Several years ago, Pattie Gray’s young granddaughter expressed an interest in learning how to write in cursive.
So Gray, a former teacher, decided to teach her. Word quickly spread.
“The next thing I know, my inbox is overflowing with people wanting to know if I’d teach their kid cursive,” Gray said.
For the past three years, Gray has opened her Westfield home for weeklong camps to help children learn to write in cursive. This year, the camp will be offered June 6 to 10 and June 13 to 17. Students can sign up for sessions running from 10 a.m. to noon or 2 to 4 p.m. The camp is limited to six students per session, and participants must have completed second grade.
Sessions begin with an icebreaker activity before moving to instructional time in a classroom setting. Students practice writing and reading every letter in cursive, both upper and lower case. On Thursday, they write a letter and address an envelope in cursive.
“We send those letters off,” Gray said. “The coolest part is when they receive a letter back and it’s in cursive. They’ll send me copies, and my heart just lights up.”
Campers end the week by practicing their new skill in Gray’s sunroom. She covers the windows in shaving cream and has the students write cursive letters in the foam.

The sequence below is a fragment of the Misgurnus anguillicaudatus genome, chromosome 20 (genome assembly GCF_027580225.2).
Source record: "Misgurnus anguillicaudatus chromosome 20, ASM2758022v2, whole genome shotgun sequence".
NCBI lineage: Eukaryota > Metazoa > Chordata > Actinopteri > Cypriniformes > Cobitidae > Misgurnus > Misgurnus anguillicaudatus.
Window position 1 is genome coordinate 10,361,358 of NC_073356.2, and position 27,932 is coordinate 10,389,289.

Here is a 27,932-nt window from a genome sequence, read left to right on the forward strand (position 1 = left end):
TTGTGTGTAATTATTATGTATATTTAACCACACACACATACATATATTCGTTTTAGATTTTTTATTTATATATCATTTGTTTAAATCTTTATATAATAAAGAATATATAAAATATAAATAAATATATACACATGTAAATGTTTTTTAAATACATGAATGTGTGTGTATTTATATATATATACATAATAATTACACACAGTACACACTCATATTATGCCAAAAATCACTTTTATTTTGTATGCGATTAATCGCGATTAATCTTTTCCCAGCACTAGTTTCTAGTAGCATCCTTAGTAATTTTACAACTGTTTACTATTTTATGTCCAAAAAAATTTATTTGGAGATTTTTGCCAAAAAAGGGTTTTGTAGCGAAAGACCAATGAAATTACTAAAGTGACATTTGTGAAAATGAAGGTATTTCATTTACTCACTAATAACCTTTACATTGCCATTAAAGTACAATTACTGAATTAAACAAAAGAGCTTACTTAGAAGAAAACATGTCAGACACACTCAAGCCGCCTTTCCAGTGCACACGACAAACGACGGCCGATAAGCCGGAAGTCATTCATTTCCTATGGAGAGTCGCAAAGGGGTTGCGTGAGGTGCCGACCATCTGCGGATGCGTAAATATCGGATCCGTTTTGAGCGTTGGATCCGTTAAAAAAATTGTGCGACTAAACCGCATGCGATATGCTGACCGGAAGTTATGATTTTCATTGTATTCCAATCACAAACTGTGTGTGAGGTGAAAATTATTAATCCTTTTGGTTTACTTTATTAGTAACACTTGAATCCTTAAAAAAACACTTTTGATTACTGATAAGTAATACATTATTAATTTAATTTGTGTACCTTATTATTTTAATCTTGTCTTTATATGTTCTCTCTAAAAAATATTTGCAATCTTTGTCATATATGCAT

Gray, who previously taught third grade in Carmel Clay Schools and now works with student teachers at Butler University, said educators often don’t spend much – if any – time teaching cursive because it’s not a requirement and they have many state-mandated subjects to cover.
Although technology has replaced many forms of written communication, Gray said writing in cursive is still a useful skill when filling out documents that require a signature or for taking notes quickly.
She said she’s also seen it as a valuable tool for some students with disabilities she’s tutored, as some struggle with gripping a writing utensil and find it difficult to pick it up between each letter while printing. She said they benefit from the flow of cursive.
“It’s like this whole world has opened up to them,” Gray said. “I see them brighten up. It’s not like it’s a challenge or a chore anymore. It’s something they really enjoy, and it lifts one of the burdens off their backs.”
Learn more about the camp and register by emailing Gray at [email protected].